The Anthropology of Intensity

A Talk by Dr. Paul Kockelman, Professor of Anthropology at Yale University

Talk Abstract:
This talk is about intensity, which might be provisionally understood as significant degrees of salient dimensions in shared worlds. For example, what counts as too hot, very cruel, not far enough, over-priced, most pressing, underwhelming, sooner than previously believed, excessively polite, almost unlivable, or extremely shortsighted. As may be seen, such assessments involve dimensions such as heat, speed, proximity, cruelty, price, importance, unlivability and shortsightedness. Such assessments involve degrees, and ways of manipulating them: discursive resources and embodied registers for sensing and expressing how hot, cruel, close, expensive, shortsighted, or unlivable something is. And such assessments involve the particular worlds in which such dimensions and degrees come to matter: not just physical places with ecological potentials and material constraints, but also imagined worlds of possibility and necessity, normative worlds of permission and obligation, economic worlds of credit and debt, affective worlds of anxiety and desire, and far beyond.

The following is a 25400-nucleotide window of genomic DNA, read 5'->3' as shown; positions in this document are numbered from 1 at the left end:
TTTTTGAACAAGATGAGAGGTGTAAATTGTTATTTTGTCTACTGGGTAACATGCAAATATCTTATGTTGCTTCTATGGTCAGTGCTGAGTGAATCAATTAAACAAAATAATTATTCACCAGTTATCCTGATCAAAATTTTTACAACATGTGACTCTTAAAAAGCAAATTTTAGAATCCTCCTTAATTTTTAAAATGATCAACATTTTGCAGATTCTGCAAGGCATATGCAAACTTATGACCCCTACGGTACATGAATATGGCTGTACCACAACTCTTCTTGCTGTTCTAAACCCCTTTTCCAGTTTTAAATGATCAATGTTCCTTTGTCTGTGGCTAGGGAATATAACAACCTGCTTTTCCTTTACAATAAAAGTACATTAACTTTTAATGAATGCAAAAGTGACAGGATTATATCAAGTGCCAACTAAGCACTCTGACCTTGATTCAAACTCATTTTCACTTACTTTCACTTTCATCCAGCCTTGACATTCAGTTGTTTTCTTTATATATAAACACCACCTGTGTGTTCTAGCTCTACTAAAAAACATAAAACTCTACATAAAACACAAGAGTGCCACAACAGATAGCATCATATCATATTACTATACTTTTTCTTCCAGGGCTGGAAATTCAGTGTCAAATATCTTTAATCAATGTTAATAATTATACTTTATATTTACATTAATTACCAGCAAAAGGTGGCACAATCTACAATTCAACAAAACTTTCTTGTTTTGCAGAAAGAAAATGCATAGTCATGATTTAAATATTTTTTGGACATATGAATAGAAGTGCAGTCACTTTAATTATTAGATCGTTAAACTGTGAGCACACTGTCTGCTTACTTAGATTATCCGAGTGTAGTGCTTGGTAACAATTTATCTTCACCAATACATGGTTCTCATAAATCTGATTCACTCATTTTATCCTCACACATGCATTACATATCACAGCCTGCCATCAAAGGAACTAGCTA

More about Dr. Kockelman:
Paul Kockelman teaches in the department of Anthropology at Yale University. His most recent essay is entitled, “The Epistemic and Performative Dynamics of Machine Learning Praxis”.

May 3, 2021
6 pm EST, join via Zoom
Admission: Free, with registration
Registration: Event has ended

View the full spring schedule here.

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